Don't Wake Up by Shauna Kelley

The quiet narrative of this novel brings upon the reader a melancholy tone, which resonates with the pain of losing a child and the wilting of a forced marriage. After twenty-some years of marriage, Gillian, who wed Ricky when they were young, due to an unplanned pregnancy, is distraught when her husband wakes from a short coma. Because he cannot remember anything after the age of fifteen, Gillian begins to plant false memories into his mind—memories of the happy family they never had. As Ricky recovers from the coma, he becomes a much kinder man than the husband she knew, who had numerous affairs, ignored her wishes, and secretly took money from his income each month and never told her where it went. Ricky’s newfound gentleness—paired with Gillian’s newfound infidelity—leads Gillian to grow guilty for her lies.

While the plot is occasionally a bit slow, inching toward boring, the inner world of the main character, Gillian, sustains the story, providing the skeletal support for the framework of the plot and keeping the reader interested in how Gillian will develop and learn from her mistakes. Much of the novel’s tension comes from Gillian’s morality—or lack thereof—seeing how far she can stretch the limit of her lies as revenge for the way Ricky treated her throughout the twenty years of their marriage, even though he cannot remember ever committing these terrible deeds.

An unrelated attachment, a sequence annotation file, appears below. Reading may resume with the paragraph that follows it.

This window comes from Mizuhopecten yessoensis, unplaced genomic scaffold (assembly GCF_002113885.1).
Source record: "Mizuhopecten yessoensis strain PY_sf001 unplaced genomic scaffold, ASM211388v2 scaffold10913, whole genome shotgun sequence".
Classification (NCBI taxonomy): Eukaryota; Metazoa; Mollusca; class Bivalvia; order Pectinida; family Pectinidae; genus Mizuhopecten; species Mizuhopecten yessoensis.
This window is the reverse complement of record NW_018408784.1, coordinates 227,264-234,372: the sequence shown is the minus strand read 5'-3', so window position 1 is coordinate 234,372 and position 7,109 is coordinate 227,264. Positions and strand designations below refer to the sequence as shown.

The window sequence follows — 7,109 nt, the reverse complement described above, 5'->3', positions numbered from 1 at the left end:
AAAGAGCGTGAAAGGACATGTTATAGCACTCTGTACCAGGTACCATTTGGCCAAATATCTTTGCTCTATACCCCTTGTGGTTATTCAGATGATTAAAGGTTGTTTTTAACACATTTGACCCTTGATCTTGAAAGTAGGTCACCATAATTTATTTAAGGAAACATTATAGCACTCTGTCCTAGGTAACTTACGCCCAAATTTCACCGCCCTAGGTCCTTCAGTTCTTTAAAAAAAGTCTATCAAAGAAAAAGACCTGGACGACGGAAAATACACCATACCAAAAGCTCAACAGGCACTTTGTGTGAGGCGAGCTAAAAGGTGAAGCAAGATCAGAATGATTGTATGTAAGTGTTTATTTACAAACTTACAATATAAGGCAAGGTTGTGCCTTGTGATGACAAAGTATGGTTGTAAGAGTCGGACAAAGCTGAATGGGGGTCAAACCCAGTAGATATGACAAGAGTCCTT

The novel is short—perhaps too short—and because the pacing is slow, there is little action; all of the story’s conflict resides in the virtue of the characters. Many intriguing themes are brought up concerning dishonesty in marriage, the resentment caused toward the spouse after the loss of a child, and punishment and revenge versus forgiveness. Though the vague plot may not excite readers, the inner world of the characters and the morality of the story should spark some thought. Perhaps the most fascinating aspect of this book is the off-balance good-versus-evil virtue of the characters, caused by years of slow breaking-down, cold silence, and financial and sexual manipulation. While Gillian is meant to be the novel’s protagonist at the beginning of the story, by the end, the reader sympathizes with Ricky, despite his awful flaws, because he deserves forgiveness. The way these two characters deal with the death of their infant son, both in uniquely destructive ways, has slowly torn them apart.

This is a sad, thought-provoking story that will interest fans of romance and melancholy literature.